Friedrich doesn't like that collectivism requires you to use any means to get to an end, including breaking previously considered moral rules. A centralized planner will have to use force to bring in line a diverse set of individuals with widely varying beliefs, and the planner will do some actions that some groups will consider highly immoral. "The conflict between planning and freedom cannot but become more serious as the similarity of standards and values among those submitted to a unitary plan diminishes." The planner will have to decide exactly which impoverished countries get brought in line to Western standards first, which for a lot of reasons is totally arbitrary. 
    Central planning, according to Friedrich, is crazy. "The effect of the people's agreeing that there must be central planning, without agreeing on the ends, will be rather as if a group of people were to commit themselves to take a journey together without agreeing where they want to go: with the result that they may all have to make a journey which most of them do not want at all." People want an omniscient dictator, but they refuse to realize that humans are far from omniscient. They will argue for centralization in order to make markets less "seemingly irrational," without realizing that now that have to submit to the "equally uncontrollable and therefore arbitrary power of other men." There is a lot of hand waving in economics, arguing that regular people should let the experts handle the economy. Friedrich says that "any international economic authority, not subject to a superior political power, even if strictly confined to a particular field, could easily exercise the most tyrannical and irresponsible power imaginable."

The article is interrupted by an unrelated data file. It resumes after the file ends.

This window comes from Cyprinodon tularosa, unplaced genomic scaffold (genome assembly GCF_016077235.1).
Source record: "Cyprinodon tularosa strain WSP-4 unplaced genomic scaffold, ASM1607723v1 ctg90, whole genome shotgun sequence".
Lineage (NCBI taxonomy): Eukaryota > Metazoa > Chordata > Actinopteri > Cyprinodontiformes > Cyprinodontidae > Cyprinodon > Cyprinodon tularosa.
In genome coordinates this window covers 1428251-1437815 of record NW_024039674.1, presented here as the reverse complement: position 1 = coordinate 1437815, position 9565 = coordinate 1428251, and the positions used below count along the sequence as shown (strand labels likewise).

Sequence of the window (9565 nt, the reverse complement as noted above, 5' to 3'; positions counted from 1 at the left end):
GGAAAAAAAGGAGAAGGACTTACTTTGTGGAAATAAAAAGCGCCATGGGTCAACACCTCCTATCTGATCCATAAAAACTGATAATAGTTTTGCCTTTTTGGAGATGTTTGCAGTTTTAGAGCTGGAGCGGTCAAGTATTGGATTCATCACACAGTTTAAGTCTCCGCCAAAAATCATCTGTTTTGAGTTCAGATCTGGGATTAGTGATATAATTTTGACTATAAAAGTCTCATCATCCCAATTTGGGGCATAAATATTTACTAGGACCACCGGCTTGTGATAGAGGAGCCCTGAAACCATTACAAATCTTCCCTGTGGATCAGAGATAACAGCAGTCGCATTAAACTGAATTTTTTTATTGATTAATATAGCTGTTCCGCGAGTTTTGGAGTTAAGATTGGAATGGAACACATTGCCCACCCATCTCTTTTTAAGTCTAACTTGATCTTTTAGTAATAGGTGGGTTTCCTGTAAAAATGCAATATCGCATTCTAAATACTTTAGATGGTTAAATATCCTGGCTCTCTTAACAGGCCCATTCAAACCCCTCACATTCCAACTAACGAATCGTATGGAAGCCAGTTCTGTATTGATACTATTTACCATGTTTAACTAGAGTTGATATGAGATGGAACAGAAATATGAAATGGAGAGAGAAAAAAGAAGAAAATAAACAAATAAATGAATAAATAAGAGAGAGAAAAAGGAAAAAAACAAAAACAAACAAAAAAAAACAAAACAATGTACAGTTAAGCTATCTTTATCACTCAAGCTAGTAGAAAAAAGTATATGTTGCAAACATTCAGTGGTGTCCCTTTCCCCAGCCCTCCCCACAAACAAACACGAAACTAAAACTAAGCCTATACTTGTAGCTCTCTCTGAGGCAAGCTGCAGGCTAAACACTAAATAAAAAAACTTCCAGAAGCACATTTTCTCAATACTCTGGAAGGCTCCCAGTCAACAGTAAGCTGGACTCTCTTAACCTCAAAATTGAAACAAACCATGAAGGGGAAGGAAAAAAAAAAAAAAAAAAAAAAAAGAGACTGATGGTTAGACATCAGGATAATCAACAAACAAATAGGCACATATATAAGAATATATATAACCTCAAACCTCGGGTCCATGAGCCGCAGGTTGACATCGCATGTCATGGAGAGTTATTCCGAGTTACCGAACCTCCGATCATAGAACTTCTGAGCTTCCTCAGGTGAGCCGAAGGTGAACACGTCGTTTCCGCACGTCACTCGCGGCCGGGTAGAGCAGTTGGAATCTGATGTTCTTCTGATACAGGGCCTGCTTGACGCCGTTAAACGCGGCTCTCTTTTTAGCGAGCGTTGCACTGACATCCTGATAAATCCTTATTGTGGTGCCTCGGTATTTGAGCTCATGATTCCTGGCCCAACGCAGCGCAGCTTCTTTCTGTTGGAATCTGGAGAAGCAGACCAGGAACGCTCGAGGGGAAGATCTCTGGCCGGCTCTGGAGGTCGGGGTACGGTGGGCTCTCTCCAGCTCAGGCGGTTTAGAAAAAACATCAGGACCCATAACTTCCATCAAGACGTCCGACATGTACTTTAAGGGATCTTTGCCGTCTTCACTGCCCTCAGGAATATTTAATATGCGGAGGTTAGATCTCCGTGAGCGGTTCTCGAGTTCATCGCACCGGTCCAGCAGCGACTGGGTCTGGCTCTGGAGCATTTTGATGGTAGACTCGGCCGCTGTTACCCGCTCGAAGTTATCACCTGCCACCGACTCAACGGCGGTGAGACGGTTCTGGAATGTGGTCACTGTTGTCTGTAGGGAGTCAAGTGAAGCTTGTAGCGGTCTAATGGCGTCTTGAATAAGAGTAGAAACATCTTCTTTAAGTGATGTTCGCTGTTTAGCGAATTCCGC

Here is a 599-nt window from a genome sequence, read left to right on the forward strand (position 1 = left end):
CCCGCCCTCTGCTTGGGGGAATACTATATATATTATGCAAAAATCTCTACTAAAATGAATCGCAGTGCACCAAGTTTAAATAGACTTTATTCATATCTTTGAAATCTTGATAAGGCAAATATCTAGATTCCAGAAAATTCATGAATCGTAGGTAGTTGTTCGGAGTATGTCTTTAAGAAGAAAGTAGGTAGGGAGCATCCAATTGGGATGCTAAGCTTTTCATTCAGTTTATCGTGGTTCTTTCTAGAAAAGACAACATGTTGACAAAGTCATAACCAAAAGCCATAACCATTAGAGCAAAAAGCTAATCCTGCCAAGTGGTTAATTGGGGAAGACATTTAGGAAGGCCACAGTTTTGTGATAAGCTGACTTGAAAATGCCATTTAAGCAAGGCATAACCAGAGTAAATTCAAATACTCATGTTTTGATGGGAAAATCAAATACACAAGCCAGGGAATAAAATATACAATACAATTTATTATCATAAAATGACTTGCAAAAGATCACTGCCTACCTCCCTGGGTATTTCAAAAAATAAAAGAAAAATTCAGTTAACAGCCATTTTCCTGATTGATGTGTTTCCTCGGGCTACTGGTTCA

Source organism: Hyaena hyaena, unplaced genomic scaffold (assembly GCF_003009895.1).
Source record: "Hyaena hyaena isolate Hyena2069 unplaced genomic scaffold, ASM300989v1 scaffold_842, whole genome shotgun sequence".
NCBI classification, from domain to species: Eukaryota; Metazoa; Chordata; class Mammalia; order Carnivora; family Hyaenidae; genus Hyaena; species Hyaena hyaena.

Friedrich says that capitalism is required for democracy. "When it becomes dominated by a collectivist creed, democracy will inevitably destroy itself." I mostly agree, as the more you delegate to outside authorities the less power you have to take that decision making back. "The clash between planning and democracy arises simply from the fact that the latter is an obstacle to the suppression of freedom which the direction of economic activity requires." I am not quite sure if I agree that "most 'planners' are militant nationalists," but I do agree with Friedrich's concerns about centralization curbing freedom. I made note of two other interesting ideas that Friedrich brought up. First, Friedrich states that we believe we are ethical since we have delegated our vices to larger and larger groups. This was an interesting take, as I do feel that the whims of the military aren't my responsibility even if I agree with their actions. Secondly, Friedrich says that we may talk "too much of democracy and too little of the values which it serves." I generally say that I love democracy, but I guess that really means I love the individual rights and protections that it offers, which are much more important than the system they are packaged in.